After that, I answered an advertisement for writers for the Bath-Macmillan Science Education Project, and was initially unsuccessful. But six months later, and on the same day that I was turned down for a new job at my school, Macmillan phoned and asked if I'd write a book. That was terrific. I produced an A-level text, Micro-organisms and Biotechnology, which is still in print, and was part of the first generation of interactive science texts. Unlike other books around in the late 80s, we wanted to help students be more independent: we gave them learning objectives, summaries and plenty of questions with answers interspersed in the text.
I contributed to HarperCollins's key stage 3 course, Active Science, rooted firmly in pupils' day-to-day experience. I also wrote a GCSE textbook, Biology, for HarperCollins which even schools teaching balanced science find useful because of the broader content.
Science Connections also bases science in real life contexts, but we've included more facts than in the past, because key stage 3 pupils now need to know these for standard assessment tasks.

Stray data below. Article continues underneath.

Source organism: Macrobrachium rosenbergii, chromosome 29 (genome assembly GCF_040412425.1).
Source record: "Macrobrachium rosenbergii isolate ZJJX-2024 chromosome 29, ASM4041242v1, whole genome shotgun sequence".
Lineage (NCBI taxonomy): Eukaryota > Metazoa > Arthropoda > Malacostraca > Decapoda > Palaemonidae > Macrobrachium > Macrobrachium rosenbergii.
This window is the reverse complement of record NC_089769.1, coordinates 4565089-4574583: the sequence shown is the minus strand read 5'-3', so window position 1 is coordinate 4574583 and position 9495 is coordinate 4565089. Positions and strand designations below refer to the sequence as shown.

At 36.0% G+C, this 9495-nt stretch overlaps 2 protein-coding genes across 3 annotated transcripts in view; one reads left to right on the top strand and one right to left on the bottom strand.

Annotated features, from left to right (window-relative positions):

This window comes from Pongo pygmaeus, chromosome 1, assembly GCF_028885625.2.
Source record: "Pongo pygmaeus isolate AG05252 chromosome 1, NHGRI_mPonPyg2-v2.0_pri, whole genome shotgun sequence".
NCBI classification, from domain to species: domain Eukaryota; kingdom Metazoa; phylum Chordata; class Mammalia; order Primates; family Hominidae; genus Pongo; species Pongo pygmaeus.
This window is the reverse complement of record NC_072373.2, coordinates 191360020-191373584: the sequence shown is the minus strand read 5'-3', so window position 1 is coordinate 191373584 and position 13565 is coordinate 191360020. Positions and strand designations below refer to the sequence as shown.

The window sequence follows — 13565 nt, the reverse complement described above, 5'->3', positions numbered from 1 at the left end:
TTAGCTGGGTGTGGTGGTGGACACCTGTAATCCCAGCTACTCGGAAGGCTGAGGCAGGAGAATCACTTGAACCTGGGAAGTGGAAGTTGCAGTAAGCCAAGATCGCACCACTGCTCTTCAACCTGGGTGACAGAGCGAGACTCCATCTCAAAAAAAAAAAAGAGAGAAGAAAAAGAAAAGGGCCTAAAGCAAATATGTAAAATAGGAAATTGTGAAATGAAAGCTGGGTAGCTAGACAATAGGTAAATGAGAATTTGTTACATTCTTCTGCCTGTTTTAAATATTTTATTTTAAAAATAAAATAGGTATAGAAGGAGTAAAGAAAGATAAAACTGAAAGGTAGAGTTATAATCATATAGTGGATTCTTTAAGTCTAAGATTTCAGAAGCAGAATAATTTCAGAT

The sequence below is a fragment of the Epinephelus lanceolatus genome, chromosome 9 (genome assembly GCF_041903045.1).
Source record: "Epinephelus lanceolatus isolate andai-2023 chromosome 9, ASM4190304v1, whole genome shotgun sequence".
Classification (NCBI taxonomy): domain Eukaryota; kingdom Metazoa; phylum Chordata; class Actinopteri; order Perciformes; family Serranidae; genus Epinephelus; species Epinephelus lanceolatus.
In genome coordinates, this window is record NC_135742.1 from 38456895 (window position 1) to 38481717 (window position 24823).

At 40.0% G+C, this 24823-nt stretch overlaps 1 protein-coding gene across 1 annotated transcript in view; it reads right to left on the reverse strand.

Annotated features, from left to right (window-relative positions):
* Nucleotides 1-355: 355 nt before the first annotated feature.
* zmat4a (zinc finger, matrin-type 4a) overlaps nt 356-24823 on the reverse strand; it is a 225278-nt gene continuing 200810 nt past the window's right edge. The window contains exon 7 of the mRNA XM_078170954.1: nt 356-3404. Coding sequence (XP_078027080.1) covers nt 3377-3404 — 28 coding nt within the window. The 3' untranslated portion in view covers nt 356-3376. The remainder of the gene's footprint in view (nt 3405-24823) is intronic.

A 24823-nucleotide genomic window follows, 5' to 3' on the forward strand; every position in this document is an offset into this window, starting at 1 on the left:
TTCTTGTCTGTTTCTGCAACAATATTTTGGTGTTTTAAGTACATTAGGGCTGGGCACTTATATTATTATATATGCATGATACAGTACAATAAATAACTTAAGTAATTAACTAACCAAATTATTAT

Working on Catalyst is wonderful because it's a chance to take science that bit further, unshackled by the national curriculum. The magazine ties in with GCSE studies, but also moves out to see what scientists are doing in the real world, to see how science is applied.
Writing work comes in rushes, and I find it good for my self-esteem. Teaching in a grammar school helps, because I think it's easier to try things out on more able pupils - you know you can remedy anything that goes a bit wrong.
Working on the books keeps me up to date, a bit like inservice training. The income helps with a part-time salary, and it suits me because it's work I can do in the evenings once my children are in bed.
Jane Taylor was talking to Diana Hinds.